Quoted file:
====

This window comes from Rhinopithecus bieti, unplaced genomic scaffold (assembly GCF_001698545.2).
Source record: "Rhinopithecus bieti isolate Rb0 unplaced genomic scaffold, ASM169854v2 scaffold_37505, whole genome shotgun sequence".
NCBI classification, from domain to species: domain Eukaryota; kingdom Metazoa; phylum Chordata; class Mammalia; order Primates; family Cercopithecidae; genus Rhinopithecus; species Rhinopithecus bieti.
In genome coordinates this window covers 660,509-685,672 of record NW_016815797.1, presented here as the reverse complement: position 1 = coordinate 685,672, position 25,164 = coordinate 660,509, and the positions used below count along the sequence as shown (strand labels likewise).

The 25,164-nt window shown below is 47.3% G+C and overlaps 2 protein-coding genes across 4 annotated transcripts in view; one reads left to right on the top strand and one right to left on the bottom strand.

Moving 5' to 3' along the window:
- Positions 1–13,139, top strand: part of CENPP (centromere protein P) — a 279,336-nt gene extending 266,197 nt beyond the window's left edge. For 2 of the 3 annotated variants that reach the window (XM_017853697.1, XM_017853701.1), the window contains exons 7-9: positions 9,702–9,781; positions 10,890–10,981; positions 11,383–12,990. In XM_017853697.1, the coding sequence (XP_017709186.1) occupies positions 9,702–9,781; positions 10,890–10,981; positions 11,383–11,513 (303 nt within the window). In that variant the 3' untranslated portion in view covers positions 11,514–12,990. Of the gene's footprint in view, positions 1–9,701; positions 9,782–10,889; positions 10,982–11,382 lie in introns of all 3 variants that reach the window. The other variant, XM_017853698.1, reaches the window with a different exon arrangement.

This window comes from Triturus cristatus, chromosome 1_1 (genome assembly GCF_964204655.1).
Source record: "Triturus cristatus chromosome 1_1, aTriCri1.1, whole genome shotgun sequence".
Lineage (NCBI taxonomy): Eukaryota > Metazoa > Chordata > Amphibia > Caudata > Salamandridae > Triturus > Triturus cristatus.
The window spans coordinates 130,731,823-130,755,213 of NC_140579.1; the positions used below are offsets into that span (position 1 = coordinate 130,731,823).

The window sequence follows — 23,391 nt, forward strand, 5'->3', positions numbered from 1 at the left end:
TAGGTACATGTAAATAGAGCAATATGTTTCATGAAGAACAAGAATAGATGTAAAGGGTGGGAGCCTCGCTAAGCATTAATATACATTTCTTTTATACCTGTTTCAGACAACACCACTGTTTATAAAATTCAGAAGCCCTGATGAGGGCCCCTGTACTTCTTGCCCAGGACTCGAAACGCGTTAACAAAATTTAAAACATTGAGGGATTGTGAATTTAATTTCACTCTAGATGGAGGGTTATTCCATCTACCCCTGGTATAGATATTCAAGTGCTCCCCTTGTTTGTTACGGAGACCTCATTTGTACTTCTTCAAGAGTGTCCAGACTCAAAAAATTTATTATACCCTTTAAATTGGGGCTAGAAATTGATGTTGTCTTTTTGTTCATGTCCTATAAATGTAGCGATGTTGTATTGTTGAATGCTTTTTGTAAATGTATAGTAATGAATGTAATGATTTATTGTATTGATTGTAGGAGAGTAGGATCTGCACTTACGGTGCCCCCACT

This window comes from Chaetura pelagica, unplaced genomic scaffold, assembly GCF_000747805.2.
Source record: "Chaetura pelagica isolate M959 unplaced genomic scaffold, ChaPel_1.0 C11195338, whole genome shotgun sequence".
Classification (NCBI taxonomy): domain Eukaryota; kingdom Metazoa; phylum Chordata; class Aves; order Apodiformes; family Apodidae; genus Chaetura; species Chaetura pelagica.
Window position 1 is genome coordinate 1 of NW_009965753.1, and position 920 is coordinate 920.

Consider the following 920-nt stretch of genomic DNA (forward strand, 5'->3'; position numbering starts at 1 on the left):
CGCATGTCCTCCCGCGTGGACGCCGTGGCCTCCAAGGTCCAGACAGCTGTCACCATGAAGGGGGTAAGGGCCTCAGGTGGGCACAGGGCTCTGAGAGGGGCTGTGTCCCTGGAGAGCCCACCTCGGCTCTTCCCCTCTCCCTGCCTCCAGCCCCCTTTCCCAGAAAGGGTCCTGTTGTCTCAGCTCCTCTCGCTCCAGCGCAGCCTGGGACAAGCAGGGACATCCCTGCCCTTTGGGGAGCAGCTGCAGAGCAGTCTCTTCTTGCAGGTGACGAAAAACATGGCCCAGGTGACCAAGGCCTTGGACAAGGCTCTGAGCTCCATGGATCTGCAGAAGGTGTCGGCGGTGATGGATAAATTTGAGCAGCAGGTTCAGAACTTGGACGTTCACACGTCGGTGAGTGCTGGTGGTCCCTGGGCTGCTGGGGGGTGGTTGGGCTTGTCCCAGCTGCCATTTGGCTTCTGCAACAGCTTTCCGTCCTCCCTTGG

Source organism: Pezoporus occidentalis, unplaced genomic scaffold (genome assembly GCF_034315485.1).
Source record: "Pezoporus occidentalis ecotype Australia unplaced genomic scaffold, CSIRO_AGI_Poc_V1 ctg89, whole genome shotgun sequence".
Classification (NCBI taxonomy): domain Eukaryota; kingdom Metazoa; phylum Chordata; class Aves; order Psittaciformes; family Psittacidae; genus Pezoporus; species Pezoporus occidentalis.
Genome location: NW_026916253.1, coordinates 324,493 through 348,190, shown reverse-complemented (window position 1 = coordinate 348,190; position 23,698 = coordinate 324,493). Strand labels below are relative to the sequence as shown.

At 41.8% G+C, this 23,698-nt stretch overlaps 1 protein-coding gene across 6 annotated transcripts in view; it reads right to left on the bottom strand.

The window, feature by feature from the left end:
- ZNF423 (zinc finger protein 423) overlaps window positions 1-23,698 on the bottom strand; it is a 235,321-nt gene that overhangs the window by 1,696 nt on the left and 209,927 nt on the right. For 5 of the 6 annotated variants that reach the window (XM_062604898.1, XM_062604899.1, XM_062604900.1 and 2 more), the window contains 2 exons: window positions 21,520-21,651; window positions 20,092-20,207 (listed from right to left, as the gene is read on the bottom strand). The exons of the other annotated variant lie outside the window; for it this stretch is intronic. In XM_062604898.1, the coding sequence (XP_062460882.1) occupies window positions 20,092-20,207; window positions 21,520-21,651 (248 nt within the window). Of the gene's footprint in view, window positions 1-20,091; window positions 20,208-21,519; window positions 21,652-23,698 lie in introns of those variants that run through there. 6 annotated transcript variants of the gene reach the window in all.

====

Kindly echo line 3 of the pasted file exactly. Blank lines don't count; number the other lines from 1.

NCBI classification, from domain to species: domain Eukaryota; kingdom Metazoa; phylum Chordata; class Mammalia; order Primates; family Cercopithecidae; genus Rhinopithecus; species Rhinopithecus bieti.